JULIE BISHOP I did speak yesterday at a special meeting convened by Russia of the UN Security Council and we took the opportunity to learn more about the investigation into the shooting down of Malaysian Airlines 17. I thought Russia displayed a lot of bad faith during the course of that meeting because it sought to discredit the Dutch-led investigation into the causes of MH17. Australia's view is that MH17 was shot down by a surface-to-air missile, probably by the Russian backed separatists in the eastern Ukraine and nothing I've seen or heard since we formed that view two months ago has changed.

In the case of the G20, Australia is the host but we don't have the right to rescind invitations that have been sent. That would have to be a consensus view within the G20 and there isn't that consensus. I've taken soundings and countries are determined to ensure that the G20 remains the premier economic forum for global issues and there is a view that President Putin should turn up and face the international condemnation for its behaviour in relation to Ukraine, that is, the breach of Ukraine's sovereignty, the conduct of separatists backed by Russia in eastern Ukraine and the illegal annexation of Crimea.

LYNDAL CURTIS The new counter-terrorism laws will be introduced into Parliament. Under those laws, you will have the power to certify a locality where travel is prohibited because of a certain level of terrorist activity. Could that locality be a whole country?

JULIE BISHOP Clearly we're focusing on regions that have been taken over and are under the control of terrorist organisations. ISIL has territorial ambitions. We've seen that this murderous terrorist organisation has claimed territory. It claims to be a state. Of course it is not but it is in control of territory. For example, a town like Mosul that is being held by and controlled by ISIL, one would have to have a very good reason for wanting to visit Mosul at this time. A person will be asked why are they travelling to Mosul and if the reason doesn't stack up then obviously our intelligence and security and law enforcement agencies would want to know more.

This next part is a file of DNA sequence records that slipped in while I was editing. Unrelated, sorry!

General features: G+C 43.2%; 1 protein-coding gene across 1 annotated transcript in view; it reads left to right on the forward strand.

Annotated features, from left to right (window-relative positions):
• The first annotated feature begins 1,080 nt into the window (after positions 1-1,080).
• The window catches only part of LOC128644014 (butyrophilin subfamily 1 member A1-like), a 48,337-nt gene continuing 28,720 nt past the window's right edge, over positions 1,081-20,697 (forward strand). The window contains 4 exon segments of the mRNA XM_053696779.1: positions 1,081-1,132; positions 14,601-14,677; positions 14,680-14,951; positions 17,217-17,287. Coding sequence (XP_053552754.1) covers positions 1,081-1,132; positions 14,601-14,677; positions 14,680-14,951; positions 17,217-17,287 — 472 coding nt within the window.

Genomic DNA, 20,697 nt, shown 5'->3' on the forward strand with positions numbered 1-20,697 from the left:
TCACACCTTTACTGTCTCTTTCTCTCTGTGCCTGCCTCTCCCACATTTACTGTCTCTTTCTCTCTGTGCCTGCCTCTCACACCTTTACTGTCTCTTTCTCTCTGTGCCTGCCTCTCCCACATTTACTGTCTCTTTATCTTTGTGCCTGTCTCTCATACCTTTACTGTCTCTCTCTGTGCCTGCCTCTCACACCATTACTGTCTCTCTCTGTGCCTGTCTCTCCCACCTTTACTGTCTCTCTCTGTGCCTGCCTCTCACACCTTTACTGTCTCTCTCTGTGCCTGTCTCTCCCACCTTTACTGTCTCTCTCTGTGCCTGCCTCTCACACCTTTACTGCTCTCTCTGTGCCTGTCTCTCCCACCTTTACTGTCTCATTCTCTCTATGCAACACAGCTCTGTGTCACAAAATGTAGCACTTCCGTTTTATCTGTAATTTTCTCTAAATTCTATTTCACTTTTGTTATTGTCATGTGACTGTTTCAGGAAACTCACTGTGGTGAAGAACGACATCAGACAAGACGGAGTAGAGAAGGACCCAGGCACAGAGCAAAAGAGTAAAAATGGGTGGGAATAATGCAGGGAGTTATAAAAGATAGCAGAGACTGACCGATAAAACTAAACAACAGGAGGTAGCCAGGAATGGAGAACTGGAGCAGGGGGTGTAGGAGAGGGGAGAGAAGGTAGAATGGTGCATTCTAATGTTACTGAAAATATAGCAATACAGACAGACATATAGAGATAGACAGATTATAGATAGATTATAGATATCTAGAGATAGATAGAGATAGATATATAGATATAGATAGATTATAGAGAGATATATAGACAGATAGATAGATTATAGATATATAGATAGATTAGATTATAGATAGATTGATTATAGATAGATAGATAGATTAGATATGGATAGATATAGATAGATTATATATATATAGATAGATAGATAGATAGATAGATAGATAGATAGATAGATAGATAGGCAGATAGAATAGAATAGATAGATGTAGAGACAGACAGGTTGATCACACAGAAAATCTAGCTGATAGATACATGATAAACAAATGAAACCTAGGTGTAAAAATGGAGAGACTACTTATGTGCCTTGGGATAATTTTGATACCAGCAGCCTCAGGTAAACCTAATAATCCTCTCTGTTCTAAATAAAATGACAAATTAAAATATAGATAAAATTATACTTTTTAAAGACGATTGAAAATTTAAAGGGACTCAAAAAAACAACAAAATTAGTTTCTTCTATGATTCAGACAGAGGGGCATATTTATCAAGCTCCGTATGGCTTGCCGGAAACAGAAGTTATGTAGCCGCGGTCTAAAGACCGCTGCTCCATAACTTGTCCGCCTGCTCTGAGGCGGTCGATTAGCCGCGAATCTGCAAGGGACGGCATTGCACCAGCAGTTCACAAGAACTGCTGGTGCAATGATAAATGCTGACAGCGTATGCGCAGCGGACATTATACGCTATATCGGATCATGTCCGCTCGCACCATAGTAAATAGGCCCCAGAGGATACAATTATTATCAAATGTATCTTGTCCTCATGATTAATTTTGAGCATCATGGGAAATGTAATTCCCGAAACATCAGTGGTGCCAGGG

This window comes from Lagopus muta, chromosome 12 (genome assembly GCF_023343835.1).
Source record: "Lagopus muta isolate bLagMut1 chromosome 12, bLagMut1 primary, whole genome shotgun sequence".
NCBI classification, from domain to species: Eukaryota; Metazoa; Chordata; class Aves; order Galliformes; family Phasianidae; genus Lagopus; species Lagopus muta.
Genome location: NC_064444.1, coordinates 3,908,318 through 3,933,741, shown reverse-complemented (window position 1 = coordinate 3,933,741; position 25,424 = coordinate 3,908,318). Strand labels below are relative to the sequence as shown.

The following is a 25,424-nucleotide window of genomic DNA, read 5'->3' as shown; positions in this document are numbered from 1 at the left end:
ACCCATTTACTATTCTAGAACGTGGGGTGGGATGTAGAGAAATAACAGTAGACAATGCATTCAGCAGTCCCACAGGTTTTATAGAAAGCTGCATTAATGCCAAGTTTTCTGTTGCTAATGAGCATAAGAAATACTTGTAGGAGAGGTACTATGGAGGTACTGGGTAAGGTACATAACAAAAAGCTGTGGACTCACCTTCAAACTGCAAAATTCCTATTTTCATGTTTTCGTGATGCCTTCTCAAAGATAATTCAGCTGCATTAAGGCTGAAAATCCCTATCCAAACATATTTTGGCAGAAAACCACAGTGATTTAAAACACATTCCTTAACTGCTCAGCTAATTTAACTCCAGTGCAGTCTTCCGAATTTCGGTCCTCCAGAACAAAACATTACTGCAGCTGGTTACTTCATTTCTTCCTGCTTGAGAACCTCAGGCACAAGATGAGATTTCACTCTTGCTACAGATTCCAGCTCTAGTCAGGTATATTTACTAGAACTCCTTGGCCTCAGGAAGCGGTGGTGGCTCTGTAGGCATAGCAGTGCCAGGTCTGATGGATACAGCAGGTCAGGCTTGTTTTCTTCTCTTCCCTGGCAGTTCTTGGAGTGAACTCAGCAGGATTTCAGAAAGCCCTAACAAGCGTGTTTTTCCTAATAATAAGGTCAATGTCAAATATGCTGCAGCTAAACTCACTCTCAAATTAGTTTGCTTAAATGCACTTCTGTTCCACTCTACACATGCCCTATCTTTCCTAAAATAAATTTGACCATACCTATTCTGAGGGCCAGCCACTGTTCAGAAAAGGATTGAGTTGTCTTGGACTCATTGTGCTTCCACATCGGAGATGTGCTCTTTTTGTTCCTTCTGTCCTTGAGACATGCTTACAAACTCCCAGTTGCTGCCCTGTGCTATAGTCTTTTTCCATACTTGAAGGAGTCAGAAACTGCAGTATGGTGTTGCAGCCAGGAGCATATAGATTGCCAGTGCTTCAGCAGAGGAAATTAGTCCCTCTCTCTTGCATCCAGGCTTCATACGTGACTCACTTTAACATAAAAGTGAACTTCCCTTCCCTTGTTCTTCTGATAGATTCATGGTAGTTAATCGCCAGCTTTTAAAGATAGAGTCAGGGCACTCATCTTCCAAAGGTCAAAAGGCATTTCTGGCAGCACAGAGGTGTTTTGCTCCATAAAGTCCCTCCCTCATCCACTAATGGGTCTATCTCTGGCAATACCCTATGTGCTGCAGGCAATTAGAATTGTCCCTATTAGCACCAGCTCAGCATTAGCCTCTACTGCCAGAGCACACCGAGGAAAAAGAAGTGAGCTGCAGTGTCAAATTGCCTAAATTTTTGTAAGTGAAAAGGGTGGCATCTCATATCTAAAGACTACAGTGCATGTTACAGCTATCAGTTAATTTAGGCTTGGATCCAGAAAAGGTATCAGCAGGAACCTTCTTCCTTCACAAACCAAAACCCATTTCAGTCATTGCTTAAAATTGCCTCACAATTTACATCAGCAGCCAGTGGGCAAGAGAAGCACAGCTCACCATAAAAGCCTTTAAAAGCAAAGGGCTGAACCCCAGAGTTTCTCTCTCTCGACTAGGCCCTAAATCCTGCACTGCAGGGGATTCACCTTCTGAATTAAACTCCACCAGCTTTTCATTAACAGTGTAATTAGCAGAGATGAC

LYNDAL CURTIS Under the legislation, could a locality in fact be an entire country, as you understand it?

JULIE BISHOP If an entire country were taken over by terrorist organisations, then that would be an appropriate designation. We have seen ISIL take territory within Iraq and that's why there's this international effort to win that territory back to the legitimate government of Iraq and that's why we're providing support for the Iraqi Government.

LYNDAL CURTIS The UN leaders will talk about a proposal to deal with foreign fighters. What do you understand that proposal contains?

JULIE BISHOP There was a meeting yesterday, convened by the United States, to gauge support for the Iraqi Government in its fight against ISIL, in its fight against terrorism and about 40 countries attended. There will be another meeting on Tuesday on counter-terrorism measures that will be convened by Turkey and the United States again to discuss specific action that countries are taking to counter terrorist activities in their countries or in the Middle East and more broadly and then on Wednesday, this will culminate in a meeting being convened by President Obama to focus on this issue of foreign fighters. And we know, our intelligence agencies inform us, that about 60 Australian citizens are fighting with ISIL in the Middle East, particularly in Iraq and Syria and that there are at least 100 Australians who are supporting ISIL in some form or another in Australia.

We will also discuss the efforts we're taking to deal with it as a domestic security threat because of course history shows that people who have been radicalised, trained in terrorist ways overseas, have come back to Australia and have sought to carry out their terrorist activities in Australia. That's what we're seeking to prevent, to ensure that Australians are kept safe from this kind of terrorist activity.

LYNDAL CURTIS Julie Bishop, thank you very much for your time today.

JULIE BISHOP It's my pleasure Lyndal.